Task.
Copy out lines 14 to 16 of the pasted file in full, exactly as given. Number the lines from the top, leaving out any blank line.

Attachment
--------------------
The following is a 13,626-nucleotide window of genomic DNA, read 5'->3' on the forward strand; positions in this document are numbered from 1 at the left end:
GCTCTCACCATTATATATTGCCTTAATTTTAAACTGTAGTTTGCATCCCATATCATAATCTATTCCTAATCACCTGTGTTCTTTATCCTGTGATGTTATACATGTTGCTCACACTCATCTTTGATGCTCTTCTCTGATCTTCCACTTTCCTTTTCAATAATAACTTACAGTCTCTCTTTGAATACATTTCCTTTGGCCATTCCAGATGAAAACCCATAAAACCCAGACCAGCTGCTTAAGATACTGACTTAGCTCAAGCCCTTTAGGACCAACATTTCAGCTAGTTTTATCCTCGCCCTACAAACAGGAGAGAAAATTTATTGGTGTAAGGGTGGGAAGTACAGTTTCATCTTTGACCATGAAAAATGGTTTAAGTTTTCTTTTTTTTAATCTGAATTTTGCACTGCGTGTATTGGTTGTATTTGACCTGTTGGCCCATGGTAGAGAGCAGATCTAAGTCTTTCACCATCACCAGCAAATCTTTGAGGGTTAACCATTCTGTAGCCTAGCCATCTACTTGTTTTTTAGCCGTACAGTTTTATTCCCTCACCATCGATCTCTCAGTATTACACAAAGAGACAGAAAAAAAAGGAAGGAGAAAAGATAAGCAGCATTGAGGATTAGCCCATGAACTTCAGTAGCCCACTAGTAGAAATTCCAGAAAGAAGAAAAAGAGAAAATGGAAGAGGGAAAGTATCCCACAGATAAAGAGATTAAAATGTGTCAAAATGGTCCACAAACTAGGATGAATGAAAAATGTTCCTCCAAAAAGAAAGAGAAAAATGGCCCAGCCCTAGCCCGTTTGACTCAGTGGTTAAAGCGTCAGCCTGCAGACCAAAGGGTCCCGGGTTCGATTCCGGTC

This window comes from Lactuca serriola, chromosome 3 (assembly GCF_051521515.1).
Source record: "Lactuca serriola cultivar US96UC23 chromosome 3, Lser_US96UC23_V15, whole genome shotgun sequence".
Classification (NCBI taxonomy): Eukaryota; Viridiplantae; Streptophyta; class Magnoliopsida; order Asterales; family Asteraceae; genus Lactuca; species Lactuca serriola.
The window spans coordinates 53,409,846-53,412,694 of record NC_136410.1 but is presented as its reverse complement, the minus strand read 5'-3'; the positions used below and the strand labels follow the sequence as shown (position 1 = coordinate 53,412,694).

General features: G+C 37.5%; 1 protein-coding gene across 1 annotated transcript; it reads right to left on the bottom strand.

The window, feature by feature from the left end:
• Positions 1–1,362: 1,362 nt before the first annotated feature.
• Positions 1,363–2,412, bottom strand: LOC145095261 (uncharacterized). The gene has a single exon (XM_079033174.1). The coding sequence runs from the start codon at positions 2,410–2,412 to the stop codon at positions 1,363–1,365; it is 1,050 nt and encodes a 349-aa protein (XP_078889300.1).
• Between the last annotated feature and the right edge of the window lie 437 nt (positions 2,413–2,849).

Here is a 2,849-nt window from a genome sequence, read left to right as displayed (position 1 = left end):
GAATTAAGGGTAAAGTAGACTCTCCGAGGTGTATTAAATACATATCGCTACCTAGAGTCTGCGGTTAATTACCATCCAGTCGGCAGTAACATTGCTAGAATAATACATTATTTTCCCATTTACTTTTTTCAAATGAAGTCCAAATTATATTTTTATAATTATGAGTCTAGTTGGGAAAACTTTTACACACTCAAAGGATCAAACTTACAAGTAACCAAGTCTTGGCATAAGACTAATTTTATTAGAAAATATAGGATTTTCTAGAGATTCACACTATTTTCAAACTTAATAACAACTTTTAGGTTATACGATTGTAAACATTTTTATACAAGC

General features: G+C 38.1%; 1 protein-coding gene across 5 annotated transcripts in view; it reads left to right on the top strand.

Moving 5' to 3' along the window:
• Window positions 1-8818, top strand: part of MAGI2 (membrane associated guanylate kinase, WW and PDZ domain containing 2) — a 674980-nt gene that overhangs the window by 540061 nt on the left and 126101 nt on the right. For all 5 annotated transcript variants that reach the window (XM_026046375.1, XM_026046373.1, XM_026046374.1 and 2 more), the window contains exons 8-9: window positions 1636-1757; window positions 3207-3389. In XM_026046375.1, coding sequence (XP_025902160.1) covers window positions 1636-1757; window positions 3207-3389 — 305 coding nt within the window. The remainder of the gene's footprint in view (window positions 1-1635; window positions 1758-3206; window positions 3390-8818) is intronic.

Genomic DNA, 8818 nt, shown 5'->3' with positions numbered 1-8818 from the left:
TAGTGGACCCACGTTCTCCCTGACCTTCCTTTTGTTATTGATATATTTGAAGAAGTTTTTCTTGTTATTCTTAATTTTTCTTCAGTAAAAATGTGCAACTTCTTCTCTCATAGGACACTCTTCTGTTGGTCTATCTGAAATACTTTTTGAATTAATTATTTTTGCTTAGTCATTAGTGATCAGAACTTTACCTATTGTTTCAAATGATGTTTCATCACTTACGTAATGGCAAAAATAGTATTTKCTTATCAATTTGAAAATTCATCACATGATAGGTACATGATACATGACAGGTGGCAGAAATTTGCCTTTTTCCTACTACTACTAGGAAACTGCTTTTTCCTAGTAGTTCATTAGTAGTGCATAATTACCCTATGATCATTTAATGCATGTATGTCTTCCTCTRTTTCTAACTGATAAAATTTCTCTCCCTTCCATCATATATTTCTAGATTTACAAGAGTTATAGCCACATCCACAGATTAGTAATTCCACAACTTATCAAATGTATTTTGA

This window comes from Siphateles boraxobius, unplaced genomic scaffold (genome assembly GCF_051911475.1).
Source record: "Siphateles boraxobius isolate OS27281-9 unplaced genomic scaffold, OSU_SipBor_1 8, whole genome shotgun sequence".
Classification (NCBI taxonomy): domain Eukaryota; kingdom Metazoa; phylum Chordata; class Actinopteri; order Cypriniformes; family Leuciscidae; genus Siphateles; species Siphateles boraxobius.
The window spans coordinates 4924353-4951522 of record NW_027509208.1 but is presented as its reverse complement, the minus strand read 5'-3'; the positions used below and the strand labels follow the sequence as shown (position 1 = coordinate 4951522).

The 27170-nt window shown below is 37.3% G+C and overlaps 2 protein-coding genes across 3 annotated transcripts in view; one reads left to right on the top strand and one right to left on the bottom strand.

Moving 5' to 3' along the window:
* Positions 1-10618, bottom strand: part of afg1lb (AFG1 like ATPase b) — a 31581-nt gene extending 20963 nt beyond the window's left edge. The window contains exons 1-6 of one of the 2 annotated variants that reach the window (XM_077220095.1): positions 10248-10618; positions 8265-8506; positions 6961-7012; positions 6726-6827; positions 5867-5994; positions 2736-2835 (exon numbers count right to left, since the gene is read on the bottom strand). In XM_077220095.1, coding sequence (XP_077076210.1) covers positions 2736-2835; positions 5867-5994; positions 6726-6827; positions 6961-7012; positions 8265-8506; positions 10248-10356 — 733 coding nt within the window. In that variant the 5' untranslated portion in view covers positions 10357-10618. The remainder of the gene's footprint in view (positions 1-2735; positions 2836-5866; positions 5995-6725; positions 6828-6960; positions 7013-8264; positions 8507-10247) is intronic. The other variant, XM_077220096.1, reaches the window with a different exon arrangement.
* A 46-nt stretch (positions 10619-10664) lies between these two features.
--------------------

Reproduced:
General features: G+C 38.1%; 1 protein-coding gene across 5 annotated transcripts in view; it reads left to right on the top strand.

Moving 5' to 3' along the window:
• Window positions 1-8818, top strand: part of MAGI2 (membrane associated guanylate kinase, WW and PDZ domain containing 2) — a 674980-nt gene that overhangs the window by 540061 nt on the left and 126101 nt on the right. For all 5 annotated transcript variants that reach the window (XM_026046375.1, XM_026046373.1, XM_026046374.1 and 2 more), the window contains exons 8-9: window positions 1636-1757; window positions 3207-3389. In XM_026046375.1, coding sequence (XP_025902160.1) covers window positions 1636-1757; window positions 3207-3389 — 305 coding nt within the window. The remainder of the gene's footprint in view (window positions 1-1635; window positions 1758-3206; window positions 3390-8818) is intronic.